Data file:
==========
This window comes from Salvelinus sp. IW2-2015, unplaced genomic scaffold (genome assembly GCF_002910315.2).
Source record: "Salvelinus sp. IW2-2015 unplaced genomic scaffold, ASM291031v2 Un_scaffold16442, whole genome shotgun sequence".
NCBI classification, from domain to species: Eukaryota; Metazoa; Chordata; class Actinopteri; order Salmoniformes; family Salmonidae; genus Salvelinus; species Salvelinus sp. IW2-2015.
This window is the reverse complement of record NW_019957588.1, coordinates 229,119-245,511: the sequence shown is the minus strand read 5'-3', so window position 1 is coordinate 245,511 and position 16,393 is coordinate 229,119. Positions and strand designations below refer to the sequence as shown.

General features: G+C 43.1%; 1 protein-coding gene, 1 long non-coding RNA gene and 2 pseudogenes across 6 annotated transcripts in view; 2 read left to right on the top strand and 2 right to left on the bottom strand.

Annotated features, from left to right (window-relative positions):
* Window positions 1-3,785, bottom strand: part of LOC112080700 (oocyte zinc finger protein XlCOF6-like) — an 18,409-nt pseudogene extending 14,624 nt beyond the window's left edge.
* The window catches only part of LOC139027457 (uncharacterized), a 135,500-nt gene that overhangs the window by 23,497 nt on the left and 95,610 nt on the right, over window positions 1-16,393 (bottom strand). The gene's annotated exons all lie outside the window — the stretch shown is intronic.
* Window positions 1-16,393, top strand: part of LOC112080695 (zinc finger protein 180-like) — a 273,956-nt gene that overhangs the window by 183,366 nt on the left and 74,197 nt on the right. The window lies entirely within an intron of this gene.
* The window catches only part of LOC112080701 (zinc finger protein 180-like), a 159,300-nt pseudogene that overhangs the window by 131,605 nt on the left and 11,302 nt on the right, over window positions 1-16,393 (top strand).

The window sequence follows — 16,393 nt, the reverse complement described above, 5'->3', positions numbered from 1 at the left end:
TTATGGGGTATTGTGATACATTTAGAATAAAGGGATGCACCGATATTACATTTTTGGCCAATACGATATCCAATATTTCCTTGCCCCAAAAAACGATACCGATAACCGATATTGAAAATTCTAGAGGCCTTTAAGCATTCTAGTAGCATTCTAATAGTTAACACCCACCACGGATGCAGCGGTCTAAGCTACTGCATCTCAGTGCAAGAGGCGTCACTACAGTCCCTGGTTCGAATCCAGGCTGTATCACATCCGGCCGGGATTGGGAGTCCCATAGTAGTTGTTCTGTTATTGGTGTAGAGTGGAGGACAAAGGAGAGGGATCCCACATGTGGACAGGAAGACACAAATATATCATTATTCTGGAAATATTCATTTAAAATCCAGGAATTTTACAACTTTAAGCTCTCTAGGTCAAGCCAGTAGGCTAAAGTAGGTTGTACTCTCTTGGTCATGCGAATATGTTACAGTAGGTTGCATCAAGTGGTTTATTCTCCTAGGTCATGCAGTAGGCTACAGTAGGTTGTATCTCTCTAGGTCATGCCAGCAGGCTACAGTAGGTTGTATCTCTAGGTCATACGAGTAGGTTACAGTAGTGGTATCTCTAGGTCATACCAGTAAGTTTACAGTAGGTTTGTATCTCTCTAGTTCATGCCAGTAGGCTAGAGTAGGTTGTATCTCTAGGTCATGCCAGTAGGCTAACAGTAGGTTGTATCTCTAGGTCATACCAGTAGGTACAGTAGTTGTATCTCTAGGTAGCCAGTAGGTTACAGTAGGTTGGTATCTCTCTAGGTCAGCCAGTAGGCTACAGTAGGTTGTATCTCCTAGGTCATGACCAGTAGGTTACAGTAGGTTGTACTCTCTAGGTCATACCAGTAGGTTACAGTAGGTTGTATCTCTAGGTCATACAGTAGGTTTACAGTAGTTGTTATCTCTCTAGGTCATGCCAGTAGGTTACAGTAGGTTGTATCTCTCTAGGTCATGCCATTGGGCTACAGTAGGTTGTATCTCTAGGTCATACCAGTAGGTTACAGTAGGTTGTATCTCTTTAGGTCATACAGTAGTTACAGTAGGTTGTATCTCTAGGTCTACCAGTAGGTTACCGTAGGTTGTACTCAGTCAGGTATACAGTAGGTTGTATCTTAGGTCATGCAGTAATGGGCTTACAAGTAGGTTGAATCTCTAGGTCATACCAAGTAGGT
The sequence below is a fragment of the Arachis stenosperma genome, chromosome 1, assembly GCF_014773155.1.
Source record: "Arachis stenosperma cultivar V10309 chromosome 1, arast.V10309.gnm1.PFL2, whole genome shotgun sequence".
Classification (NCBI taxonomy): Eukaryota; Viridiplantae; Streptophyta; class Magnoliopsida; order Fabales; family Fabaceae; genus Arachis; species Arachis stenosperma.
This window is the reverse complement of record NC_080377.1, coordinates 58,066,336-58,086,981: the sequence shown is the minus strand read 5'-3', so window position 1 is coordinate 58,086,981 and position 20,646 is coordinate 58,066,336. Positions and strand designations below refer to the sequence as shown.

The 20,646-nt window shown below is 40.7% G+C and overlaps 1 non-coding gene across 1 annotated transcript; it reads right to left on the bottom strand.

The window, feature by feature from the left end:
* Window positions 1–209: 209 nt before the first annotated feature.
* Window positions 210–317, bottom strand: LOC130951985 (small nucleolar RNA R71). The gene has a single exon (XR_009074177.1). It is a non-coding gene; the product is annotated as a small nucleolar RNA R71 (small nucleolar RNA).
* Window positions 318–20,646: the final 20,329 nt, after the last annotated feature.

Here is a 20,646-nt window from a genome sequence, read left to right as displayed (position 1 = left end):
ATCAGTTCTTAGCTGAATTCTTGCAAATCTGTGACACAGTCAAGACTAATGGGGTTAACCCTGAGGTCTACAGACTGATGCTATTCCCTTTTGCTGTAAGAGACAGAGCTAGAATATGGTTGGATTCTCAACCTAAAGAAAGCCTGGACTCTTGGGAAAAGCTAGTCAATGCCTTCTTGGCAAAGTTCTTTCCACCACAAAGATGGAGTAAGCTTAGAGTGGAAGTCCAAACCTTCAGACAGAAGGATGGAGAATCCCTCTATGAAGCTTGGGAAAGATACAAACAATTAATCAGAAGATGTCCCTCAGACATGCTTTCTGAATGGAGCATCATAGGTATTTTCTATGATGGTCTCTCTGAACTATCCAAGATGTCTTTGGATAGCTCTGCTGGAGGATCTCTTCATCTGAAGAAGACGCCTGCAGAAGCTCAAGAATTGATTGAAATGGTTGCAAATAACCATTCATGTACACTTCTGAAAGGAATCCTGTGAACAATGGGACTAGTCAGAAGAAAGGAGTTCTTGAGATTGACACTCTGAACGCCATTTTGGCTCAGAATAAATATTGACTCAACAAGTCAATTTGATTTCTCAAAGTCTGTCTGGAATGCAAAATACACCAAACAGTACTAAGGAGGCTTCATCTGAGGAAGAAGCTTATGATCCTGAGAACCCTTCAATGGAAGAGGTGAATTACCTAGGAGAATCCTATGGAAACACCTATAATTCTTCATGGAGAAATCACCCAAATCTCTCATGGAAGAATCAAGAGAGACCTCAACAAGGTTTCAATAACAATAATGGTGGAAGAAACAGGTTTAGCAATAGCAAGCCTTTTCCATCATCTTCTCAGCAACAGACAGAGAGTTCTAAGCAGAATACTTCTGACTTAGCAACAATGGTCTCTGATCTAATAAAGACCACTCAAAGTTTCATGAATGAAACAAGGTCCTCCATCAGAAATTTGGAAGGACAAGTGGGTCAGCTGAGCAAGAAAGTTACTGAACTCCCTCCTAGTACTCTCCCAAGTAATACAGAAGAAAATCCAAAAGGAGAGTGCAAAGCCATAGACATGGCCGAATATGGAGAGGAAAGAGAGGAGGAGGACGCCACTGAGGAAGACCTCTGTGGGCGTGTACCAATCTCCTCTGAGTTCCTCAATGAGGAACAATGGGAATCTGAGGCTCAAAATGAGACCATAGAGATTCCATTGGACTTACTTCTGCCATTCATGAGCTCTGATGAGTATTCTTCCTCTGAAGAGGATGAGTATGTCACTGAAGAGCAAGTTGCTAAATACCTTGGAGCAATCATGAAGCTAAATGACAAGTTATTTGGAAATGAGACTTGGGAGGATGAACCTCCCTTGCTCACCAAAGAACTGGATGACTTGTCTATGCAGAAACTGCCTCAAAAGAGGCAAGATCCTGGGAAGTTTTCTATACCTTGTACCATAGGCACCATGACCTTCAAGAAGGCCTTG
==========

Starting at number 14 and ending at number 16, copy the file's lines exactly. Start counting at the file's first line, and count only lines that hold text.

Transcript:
Source record: "Arachis stenosperma cultivar V10309 chromosome 1, arast.V10309.gnm1.PFL2, whole genome shotgun sequence".
Classification (NCBI taxonomy): Eukaryota; Viridiplantae; Streptophyta; class Magnoliopsida; order Fabales; family Fabaceae; genus Arachis; species Arachis stenosperma.
This window is the reverse complement of record NC_080377.1, coordinates 58,066,336-58,086,981: the sequence shown is the minus strand read 5'-3', so window position 1 is coordinate 58,086,981 and position 20,646 is coordinate 58,066,336. Positions and strand designations below refer to the sequence as shown.